Oil and Gas 2019- Novel Phenazine enhances the bioconversion of coal, prior to methanogenesis- Priyanka Srivastava- University of New South Wales | Abstract
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Journal of Nuclear Energy & Power Generation Technologies


Oil and Gas 2019- Novel Phenazine enhances the bioconversion of coal, prior to methanogenesis- Priyanka Srivastava- University of New South Wales

Author(s): Priyanka Srivastava*, Zackary Jonesa, A Geramic, Sheik Rahmanc, Chris Marjo

Artificially-stimulated, high-yield microbial production of methane from coal is a challenging problem that continues to generate research interest. Decomposition of organic matter and production of methane from coal are the results of multiple redox reactions carried out by different communities of bacteria and archaea. Recent work by our group (Beckmenn,2015) demonstrated that the presence of the redox-mediating molecule neutral red, in its crystalline form on a coal surface, can increase methane production, however essential precursor steps for methane production by archaea, are the hydrolysis and the acetogenesis of the coal. Acetogenesis is the preparation phase of methanogenesis because methanogens can assimilate acetate; CO2 and H2 among the products formed during this process. In the present study, the surface chemical analysis of neutral red treated coal, using attenuated total reflectance- fourier transform infrared (ATR-FTIR) and X-ray photoelectron spectroscopy (XPS) demonstrate the production of acetate occur at the nanoscale (<5 nm). We observed that in the presence of 250 µM crystalline form of neutral red and groundwater microbes, acetate signals in coal surface chemistry increased. This is the first evidence suggesting that neutral red enhances the biological deconstruction of coal, consistent with its stimulation of methanogenesis. Neutral red crystals were observed to co-localise with cells at the surface of coal in groundwater. This is consistent with neutral red crystals (NRCs) serving as a redox hub, concentrating and distributing reducing equivalents amongst the microbial community.

Different mechanism of extracellular electron transfer (EET) has been proposed for acetogens. Direct EET involves outer-membrane bound cytochromes, transporting extracellular electrons from outside to inside of the cells and the other way around. This mechanism is well studied in Geobacter sp. Some acetogens have cytochromes but most other acetogens are lacking them, few acetogens use flavins and phenazines to mediate the transport of electrons, another possibility is an indirect electron exchange based on the evolution of H2 and electron transfer mediated by dissolved redox mediators, and neutral red (proposed hypothesis). Acetogens, accepted these electrons from NRCs by consuming it as a phenazine molecule, and may have used these electrons, in the conversion of CO2 and H2, by entering into Wood-Ljungdahl pathway for acetyl-CoA production. These electrons may have transported inside the cells through various channels, present in the cell membrane or by following indirect interspecies electron exchange.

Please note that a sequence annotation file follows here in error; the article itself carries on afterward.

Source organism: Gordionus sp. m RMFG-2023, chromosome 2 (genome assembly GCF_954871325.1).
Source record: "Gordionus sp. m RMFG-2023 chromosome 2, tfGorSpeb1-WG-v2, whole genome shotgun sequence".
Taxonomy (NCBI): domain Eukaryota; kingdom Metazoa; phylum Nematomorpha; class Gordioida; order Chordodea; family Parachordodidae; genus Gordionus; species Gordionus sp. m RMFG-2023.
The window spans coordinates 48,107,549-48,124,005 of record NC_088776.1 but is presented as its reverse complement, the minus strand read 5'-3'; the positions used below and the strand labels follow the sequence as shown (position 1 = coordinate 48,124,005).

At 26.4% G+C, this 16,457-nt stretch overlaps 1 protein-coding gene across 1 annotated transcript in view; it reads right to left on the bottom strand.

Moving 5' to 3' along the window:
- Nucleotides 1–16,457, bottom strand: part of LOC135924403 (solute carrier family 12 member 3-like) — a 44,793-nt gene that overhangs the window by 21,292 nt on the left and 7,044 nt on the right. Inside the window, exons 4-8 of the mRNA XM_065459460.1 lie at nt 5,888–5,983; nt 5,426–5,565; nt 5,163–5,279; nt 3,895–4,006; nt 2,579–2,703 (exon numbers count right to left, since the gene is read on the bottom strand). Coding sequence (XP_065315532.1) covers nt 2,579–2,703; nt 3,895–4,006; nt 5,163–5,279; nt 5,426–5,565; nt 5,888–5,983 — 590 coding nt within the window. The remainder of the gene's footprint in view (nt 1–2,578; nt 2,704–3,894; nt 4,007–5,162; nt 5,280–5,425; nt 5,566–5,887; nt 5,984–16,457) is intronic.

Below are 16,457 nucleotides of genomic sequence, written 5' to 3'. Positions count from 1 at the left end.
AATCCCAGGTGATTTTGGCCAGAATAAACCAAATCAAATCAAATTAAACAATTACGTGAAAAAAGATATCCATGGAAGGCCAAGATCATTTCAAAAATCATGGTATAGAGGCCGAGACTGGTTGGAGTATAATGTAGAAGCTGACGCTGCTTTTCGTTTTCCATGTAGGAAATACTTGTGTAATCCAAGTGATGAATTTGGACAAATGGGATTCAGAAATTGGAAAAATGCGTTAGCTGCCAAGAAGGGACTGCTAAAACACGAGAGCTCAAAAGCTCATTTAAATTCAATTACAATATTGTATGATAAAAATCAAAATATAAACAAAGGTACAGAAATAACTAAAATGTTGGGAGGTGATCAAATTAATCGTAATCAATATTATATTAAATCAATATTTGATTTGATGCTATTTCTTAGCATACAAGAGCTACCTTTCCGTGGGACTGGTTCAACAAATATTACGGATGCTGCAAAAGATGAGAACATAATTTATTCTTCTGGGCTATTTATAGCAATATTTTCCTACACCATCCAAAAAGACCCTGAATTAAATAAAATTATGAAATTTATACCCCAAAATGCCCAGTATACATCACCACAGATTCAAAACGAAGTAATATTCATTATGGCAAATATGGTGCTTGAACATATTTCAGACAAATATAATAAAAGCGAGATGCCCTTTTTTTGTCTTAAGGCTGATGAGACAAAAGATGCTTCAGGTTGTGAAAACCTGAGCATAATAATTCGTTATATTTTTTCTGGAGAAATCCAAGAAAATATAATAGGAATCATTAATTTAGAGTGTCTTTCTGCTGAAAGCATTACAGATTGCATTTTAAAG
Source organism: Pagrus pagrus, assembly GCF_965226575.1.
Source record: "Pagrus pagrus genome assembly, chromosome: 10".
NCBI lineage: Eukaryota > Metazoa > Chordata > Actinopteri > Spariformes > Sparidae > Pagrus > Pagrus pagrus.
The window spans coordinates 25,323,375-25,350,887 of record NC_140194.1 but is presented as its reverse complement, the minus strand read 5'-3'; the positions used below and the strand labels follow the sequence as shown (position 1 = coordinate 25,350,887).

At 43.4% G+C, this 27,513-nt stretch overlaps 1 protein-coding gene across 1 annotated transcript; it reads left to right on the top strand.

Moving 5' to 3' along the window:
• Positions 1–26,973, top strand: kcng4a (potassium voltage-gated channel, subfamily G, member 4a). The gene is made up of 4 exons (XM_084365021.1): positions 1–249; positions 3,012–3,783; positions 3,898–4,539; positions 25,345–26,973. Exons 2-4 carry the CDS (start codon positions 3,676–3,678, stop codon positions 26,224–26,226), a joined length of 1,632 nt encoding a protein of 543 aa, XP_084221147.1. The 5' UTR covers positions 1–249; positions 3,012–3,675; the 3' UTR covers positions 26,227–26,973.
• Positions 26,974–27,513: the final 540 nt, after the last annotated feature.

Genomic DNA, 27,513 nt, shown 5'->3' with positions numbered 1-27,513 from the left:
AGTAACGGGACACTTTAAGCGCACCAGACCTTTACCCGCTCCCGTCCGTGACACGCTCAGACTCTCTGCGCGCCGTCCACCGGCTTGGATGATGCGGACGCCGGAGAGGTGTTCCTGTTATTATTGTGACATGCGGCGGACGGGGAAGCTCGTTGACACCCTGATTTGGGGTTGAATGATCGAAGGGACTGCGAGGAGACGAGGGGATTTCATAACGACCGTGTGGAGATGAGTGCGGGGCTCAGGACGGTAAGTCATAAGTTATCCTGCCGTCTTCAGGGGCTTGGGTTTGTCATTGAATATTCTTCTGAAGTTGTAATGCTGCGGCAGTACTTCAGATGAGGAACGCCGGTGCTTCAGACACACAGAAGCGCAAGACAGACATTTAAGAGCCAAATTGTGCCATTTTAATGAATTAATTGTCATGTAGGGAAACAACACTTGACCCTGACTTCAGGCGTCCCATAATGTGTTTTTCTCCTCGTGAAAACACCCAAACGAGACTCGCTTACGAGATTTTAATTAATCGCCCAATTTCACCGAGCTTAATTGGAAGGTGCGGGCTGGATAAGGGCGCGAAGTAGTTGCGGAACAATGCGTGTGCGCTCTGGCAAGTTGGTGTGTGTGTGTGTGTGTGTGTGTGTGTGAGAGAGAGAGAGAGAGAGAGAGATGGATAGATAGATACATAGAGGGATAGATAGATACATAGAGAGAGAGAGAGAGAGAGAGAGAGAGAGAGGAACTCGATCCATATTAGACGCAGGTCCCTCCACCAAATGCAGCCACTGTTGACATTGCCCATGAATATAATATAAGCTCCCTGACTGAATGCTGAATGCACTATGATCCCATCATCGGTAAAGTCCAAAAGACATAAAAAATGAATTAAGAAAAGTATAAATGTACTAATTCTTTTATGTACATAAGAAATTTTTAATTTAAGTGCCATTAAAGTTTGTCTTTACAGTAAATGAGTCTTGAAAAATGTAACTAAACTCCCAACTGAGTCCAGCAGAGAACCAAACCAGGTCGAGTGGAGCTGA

NRCs accepts electrons more efficiently because of the midpoint potential of +444mV, more positive at +69, than the soluble neutral red of -375mV. This makes the crystalline form more amenable to attract electron from organic and inorganic electron carriers present in environment. In the present study, we have found out that acetogens are taking benefits from the 250µM of NRCs. The rate of conversion of coal into acetate was found more in NR treatments in comparison to the controls (without NR). The acetate analysis by GC, indicated the production of acetate, was double in the presence of neutral red, then the cultures without neutral red. This indicates that fermentative microbial communities involved in the production of H2 and CO2 and acetogens are taking benefits from NRCs, by accepting the electrons, instead of just acetoclastic methanogens. More work is needed in this area to find out the exact mechanism behind the acetogens, accepting electrons from the neutral red, or external electron mediators. With the XPS studies, it was confirmed that, acetogens have changed the top 5nm of the coal surface, this indicates that surface area plays a major role here, the more surface area exposed to microbes, the acetate production will be more. Although, Fourier- transform infrared spectroscopy (FTIR), couldn’t detect this change on the surface of coal. However, the scanning electron microscopy, showed mineral deposition on NRCs, and also microbial cells attached to the NRCs. The cells were also observed inside the natural fractures of coal. We have also used scanning electron microscopy (SEM) to show that microfluidics is an effective tool to coat the fracture surfaces of coal with crystalline neutral red. Overall, results suggested that, neutral red not only can benefit acetoclastic methanogens, but also the fermentative and acetogenic bacteria involved in generating acetate.

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